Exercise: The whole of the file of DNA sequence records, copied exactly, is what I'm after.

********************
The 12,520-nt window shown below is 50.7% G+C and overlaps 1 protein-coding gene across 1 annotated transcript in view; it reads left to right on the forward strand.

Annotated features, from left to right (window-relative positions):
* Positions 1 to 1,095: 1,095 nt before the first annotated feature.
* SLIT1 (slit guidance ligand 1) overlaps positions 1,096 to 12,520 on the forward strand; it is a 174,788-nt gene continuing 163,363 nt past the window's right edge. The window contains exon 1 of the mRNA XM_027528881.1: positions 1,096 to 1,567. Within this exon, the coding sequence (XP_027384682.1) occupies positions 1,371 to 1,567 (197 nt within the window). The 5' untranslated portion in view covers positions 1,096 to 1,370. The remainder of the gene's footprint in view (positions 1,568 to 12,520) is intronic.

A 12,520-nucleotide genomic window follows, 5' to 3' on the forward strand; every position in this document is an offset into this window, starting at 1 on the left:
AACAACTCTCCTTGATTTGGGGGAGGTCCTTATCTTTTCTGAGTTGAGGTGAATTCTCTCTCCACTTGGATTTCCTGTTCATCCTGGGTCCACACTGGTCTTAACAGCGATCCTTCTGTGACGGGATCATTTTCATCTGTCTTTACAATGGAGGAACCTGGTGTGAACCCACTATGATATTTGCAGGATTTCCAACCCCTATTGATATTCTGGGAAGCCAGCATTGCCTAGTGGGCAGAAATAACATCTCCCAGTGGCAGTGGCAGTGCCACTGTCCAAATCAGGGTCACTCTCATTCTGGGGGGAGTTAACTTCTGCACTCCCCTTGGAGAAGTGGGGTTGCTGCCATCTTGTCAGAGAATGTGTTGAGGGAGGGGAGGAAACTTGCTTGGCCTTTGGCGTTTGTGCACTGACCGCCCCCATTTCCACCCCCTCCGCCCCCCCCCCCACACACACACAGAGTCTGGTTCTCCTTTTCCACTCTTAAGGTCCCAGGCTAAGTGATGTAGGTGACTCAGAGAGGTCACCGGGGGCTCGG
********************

The 12,520-nt window shown below is 50.7% G+C and overlaps 1 protein-coding gene across 1 annotated transcript in view; it reads left to right on the forward strand.

Annotated features, from left to right (window-relative positions):
* Positions 1 to 1,095: 1,095 nt before the first annotated feature.
* SLIT1 (slit guidance ligand 1) overlaps positions 1,096 to 12,520 on the forward strand; it is a 174,788-nt gene continuing 163,363 nt past the window's right edge. The window contains exon 1 of the mRNA XM_027528881.1: positions 1,096 to 1,567. Within this exon, the coding sequence (XP_027384682.1) occupies positions 1,371 to 1,567 (197 nt within the window). The 5' untranslated portion in view covers positions 1,096 to 1,370. The remainder of the gene's footprint in view (positions 1,568 to 12,520) is intronic.

A 12,520-nucleotide genomic window follows, 5' to 3' on the forward strand; every position in this document is an offset into this window, starting at 1 on the left:
AACAACTCTCCTTGATTTGGGGGAGGTCCTTATCTTTTCTGAGTTGAGGTGAATTCTCTCTCCACTTGGATTTCCTGTTCATCCTGGGTCCACACTGGTCTTAACAGCGATCCTTCTGTGACGGGATCATTTTCATCTGTCTTTACAATGGAGGAACCTGGTGTGAACCCACTATGATATTTGCAGGATTTCCAACCCCTATTGATATTCTGGGAAGCCAGCATTGCCTAGTGGGCAGAAATAACATCTCCCAGTGGCAGTGGCAGTGCCACTGTCCAAATCAGGGTCACTCTCATTCTGGGGGGAGTTAACTTCTGCACTCCCCTTGGAGAAGTGGGGTTGCTGCCATCTTGTCAGAGAATGTGTTGAGGGAGGGGAGGAAACTTGCTTGGCCTTTGGCGTTTGTGCACTGACCGCCCCCATTTCCACCCCCTCCGCCCCCCCCCCCACACACACACAGAGTCTGGTTCTCCTTTTCCACTCTTAAGGTCCCAGGCTAAGTGATGTAGGTGACTCAGAGAGGTCACCGGGGGCTCGG